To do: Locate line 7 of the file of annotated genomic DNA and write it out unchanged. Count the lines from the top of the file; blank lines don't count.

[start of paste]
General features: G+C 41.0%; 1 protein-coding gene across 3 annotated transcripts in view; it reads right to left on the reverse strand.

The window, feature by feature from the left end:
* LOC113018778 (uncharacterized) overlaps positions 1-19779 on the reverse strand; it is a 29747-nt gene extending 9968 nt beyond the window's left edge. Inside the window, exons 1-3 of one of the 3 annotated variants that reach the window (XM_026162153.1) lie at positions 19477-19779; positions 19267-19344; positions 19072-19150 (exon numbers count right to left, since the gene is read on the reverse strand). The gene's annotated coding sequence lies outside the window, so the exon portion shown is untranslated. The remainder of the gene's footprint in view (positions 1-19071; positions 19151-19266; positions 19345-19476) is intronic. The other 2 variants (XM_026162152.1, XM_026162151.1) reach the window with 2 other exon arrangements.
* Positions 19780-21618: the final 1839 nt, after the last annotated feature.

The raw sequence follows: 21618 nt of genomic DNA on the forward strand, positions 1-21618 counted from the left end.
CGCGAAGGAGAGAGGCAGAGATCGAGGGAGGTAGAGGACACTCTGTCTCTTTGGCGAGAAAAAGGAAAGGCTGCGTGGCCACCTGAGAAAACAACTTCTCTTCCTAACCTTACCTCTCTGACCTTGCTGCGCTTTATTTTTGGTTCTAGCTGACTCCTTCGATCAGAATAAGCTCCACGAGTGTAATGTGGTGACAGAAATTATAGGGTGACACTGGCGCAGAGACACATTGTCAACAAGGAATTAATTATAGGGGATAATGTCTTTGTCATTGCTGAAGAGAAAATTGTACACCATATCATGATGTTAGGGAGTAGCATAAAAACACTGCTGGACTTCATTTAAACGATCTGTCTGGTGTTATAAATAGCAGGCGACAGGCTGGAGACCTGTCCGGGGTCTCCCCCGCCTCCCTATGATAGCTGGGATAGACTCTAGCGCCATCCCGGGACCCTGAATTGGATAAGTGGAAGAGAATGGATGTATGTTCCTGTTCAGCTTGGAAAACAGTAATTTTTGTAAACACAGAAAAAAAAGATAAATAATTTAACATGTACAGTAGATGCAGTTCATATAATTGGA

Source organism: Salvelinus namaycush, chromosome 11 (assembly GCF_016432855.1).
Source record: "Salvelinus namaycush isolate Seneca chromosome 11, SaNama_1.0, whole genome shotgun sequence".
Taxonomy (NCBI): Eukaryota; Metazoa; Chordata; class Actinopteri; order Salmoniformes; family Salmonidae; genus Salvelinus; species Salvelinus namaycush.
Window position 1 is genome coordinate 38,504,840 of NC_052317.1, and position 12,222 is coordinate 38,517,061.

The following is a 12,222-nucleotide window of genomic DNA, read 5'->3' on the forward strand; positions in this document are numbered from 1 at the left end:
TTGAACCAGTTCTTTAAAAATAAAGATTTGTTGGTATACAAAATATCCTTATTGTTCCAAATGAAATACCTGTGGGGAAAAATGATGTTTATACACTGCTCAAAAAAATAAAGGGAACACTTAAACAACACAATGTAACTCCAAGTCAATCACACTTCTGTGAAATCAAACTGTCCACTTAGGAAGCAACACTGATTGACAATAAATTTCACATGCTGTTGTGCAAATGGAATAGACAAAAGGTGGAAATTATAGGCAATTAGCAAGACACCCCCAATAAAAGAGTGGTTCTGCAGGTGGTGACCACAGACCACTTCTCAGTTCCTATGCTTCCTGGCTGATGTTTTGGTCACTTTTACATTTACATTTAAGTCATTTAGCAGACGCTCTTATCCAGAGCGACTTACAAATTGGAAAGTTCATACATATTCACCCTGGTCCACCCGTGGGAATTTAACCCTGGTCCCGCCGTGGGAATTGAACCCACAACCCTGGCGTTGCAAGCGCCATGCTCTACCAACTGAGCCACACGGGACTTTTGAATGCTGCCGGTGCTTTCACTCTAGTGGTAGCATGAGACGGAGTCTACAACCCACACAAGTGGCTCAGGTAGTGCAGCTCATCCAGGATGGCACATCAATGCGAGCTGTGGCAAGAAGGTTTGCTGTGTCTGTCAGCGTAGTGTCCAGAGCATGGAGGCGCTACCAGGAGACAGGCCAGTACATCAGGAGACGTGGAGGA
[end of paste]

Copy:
Source organism: Salvelinus namaycush, chromosome 11 (assembly GCF_016432855.1).